By: Samantha Hopper

Molly Espenan has always been crafty. Take an artistic mind like hers, along with a habit and ability to monetize her hobbies, and you get Wild Iris Crafts.

Wild Iris’s Instagram page is full of vibrant, colorful pour painting pieces, like coasters, trays, wall art and even cutting boards. Espenan creates the dripping effect by using a mixture of fluid art and resin, which she gets from craft stores or other small businesses and Etsy shops.

Espenan is originally from New Orleans and moved to North Carolina for graduate school. She earned her masters degree in psychology from Wake Forest University and now works for UNC as a psychometrist and clinical research coordinator in the neurology department.

Wild Iris’s name comes from Louisiana’s state wildflower: the iris. Espenan adopted this name for her business to keep a piece of her hometown with her.

“I love North Carolina and I have definitely made a home here, but I love that my business is a reminder of my first home,” she said.”

Back in high school, Espenan started her business by painting shoes for classmates and family members. In college, she started painting coolers for Greek life events.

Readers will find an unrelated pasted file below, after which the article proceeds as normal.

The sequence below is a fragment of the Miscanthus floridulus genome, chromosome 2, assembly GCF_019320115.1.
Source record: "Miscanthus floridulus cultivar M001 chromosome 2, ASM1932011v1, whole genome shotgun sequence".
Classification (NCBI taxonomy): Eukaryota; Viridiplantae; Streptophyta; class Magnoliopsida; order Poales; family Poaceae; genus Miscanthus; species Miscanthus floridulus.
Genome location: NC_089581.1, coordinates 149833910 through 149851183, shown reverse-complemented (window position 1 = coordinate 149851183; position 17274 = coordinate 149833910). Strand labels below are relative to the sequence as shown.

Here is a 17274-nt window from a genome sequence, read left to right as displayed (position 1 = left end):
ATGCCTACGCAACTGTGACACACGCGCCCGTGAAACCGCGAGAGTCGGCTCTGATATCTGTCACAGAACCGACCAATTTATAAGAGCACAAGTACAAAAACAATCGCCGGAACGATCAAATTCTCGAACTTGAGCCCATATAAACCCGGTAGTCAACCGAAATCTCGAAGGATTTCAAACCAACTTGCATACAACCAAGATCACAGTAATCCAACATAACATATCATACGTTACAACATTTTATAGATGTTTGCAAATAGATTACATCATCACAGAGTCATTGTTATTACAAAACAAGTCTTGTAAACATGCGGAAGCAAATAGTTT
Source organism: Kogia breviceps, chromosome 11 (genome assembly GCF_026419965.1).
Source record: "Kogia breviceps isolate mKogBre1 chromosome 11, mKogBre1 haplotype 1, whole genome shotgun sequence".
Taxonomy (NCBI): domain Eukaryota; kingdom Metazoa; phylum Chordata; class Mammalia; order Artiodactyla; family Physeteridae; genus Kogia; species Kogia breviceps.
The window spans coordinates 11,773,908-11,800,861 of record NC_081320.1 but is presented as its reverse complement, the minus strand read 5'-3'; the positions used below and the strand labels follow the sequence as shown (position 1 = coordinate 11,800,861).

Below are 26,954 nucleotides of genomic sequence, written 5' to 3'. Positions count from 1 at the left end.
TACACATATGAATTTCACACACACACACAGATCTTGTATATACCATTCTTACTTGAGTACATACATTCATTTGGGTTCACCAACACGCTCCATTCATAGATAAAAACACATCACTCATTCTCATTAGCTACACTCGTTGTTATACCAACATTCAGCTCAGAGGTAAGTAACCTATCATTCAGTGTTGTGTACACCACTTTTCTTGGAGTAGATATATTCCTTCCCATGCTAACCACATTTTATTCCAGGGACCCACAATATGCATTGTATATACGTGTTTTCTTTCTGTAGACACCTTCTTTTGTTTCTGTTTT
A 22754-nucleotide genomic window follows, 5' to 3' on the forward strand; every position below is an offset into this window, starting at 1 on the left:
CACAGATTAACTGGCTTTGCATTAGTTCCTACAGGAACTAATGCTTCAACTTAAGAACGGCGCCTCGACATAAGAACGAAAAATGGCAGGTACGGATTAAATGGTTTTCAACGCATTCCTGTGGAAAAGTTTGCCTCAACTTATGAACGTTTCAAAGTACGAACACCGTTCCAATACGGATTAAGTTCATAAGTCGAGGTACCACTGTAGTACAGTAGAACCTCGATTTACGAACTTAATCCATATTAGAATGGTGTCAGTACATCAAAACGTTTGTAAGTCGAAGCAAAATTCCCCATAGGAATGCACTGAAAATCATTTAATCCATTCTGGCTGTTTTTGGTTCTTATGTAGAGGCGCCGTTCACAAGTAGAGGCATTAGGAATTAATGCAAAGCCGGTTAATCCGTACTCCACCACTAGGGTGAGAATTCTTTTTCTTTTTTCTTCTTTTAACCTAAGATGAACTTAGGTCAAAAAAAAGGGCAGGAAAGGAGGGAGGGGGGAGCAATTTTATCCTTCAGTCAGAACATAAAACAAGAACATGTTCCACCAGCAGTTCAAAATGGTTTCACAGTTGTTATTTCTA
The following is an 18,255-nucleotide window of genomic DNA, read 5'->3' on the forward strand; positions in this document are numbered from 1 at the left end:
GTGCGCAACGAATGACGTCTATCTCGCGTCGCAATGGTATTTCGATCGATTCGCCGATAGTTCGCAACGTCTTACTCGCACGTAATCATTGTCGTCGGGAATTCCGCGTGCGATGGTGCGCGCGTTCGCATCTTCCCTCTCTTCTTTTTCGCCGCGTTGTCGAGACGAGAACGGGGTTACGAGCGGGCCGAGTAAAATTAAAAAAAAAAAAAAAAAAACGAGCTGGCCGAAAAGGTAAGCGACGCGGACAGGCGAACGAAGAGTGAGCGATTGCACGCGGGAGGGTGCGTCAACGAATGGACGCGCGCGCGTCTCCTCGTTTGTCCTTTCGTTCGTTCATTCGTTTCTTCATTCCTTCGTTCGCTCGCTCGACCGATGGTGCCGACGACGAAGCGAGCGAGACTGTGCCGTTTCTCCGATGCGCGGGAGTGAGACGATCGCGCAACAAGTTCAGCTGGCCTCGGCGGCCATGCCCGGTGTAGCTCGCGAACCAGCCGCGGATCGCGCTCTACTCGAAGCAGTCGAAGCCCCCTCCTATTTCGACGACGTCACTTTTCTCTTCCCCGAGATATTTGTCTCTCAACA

“My time after graduating from college was when I really found my niche in the geode art world,” she said. “I was working a part-time job, and it was the first time I really had time to devote to being creative.”

Espenan found inspiration both from YouTube videos and on Instagram and found her niche in geode-style pieces. And while she both learns through watching other artists on social media, and runs her own page, she does not let herself focus too much on stats.

“I’ve been on social media as a business owner for a few years and I try really hard not to let my engagement, or lack thereof, affect how I feel about my artwork and my validity as a professional artist,” Espenan said.

Despite its downsides, Instagram has connected her to many buyers and she takes custom orders through direct message and via Etsy.

Wild Iris’s most highly requested piece are car coasters inserts.

“One of my returning customers asked if I could make some for her, and at the time I didn’t even know what they were,” Espenan said about the coasters. “Now those are my best selling items.”

Espenan runs her growing business through an extra room in her apartment that she converted into a studio. And while the space has worked, she said she’s ready to expand.

While the studio expansion may come later, Espenan has already started expanding her online presence and her business. She, along with another artist named Alex, started a podcast called “Wild and Spicy.” In each episode, the artists share tips, encouragement and their own stories.

“Selling handmade artwork is a very personal thing that artists put a lot of heart and soul into, and I wanted to provide as much support and advice as possible to other artists because I know just how personal this business is,” Espenan said.

Check out Wild Iris Crafts on Instagram, @WildIrisCrafts, or on Etsy to browse Espenan’s ever-growing collection of geode-style art.